• 13. These architectures scatter along the many streets of George Town, bearing witness to the evolution of this rustic port city. The Historic City of George Town covers an area of 109.39 hectares bounded by the Straits of Melaka on the north-eastern cape of Penang Island, Lorong Love to the north west and Gat Lebuh Melayu and Jalan Dr Lim Chwee Leong to the south-west corner. There are more than 1700 historic buildings within this Core Zone align on four main streets of Penagkalan Weld, Lebuh Pantai, Jalan Masjid Kapitan Keling and Lorong Love and several perpendicular streets of Jalan Tun Syed Sheh Barakbah, Lebuh Light, Lebuh Bishop, Lebuh Gereja, Lebuh China, Lebuh Pasar, Lebuh Chulia, Lebuh Armenian and Lebuh Acheh. MAPPING OF FINDINGS In the end, I decided to focus on the certain area that i can take photos to match my theme and concept of this photo book. The Historic City of George Town has the Core Zone and after I research on the streets around the Core Zone, I found that the first street in Penang is build by Francis Light and it is the Lebuh Pinang.
  • 14. Therefore, I start to select and filter the other main street in the Core Zone and finalize as three streets which is, Lebuh Pinang, Lebuh Armenian and Lebuh Acheh. The reason why I choose Lebuh Pinang is because it has full of different huge historical buildings and to show the outer part of the old street. The Lebuh Armenian is the best place to reveal the inner part of the old street which it has a lot of old shops surrounded and traditional business running there. Lebuh Acheh is unique with it's night market and human activities along the street. In a nut shell, the following arrangement are, • Lebuh Pinang - Outer part of street • Lebuh Armenian - Inner part of street • Lebuh Acheh - Human activities PREPARATION FOR PHOTO SHOOTING 1. Choose the right lens Either wide angle lens, prime lens, or telephoto lens. It is the preparation work to bring the lens you need not the all the lenses you have. Street photography don't let you the time to change your lenses and pose for you to set the correct setting. 2. Bring your tripod With the tripod on hand, it provide you to take wider range of photography which flexible your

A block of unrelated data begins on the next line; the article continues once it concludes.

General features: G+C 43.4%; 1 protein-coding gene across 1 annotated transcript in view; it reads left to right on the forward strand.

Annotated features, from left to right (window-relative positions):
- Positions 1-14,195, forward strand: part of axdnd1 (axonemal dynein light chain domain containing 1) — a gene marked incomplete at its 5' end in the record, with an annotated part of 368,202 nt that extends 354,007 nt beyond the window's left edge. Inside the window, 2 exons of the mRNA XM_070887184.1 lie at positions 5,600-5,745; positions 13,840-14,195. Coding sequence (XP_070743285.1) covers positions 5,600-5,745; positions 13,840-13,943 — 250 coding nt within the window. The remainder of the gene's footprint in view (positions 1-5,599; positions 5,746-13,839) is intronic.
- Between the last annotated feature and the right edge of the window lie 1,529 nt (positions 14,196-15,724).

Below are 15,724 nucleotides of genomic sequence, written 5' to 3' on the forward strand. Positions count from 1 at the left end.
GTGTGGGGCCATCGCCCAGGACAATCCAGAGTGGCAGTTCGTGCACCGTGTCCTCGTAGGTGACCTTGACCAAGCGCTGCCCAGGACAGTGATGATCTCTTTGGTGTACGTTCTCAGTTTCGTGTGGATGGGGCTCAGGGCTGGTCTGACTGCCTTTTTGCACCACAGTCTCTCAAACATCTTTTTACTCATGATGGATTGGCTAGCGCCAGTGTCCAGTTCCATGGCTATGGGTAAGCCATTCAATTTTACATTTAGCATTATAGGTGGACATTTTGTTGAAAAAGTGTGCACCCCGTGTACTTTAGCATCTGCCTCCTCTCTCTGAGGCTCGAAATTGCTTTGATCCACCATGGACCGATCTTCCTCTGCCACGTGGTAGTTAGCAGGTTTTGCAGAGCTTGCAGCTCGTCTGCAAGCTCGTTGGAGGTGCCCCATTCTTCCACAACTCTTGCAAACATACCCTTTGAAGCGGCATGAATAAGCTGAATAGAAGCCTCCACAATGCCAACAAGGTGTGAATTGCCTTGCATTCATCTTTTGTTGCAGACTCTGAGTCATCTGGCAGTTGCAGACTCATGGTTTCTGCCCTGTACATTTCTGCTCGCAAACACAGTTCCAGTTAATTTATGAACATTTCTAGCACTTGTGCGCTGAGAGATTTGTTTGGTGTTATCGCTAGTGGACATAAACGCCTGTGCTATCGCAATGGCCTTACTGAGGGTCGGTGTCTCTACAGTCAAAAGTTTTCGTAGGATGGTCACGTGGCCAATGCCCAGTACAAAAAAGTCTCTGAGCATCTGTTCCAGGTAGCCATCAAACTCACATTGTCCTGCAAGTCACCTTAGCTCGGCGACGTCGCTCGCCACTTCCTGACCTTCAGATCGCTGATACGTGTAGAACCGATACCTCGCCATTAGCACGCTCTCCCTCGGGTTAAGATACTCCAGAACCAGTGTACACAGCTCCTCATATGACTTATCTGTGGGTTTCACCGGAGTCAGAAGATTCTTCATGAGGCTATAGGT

• 15. work. You can play around with slow shutter, increase stability, enhance sharpness or even lift your camera higher or lower than you can do. 3. Carry light It is suffer to carry all your heavy stuff around the streets, make sure you bring what you need and keep all the unnessasary stuff home. 4. Check the weather Make sure you have the weather that you prefer. If you want to shoot soft light, then choose a not so sunny day, if you want to shoot raining street, then wait for the sky to cry. 5. Water The only thing that you will need other than your camera system. 6. Clean your camera and lenses Make sure you clean them in proper way with a lens pen and blower. Make sure that you do that after the shooting too, and check all the lens cap attached. 7. Check your memory card It will be the best if you transfer all your file to PC once you reach home after photoshooting. If you don't, you have to check everytime before you are out for shooting.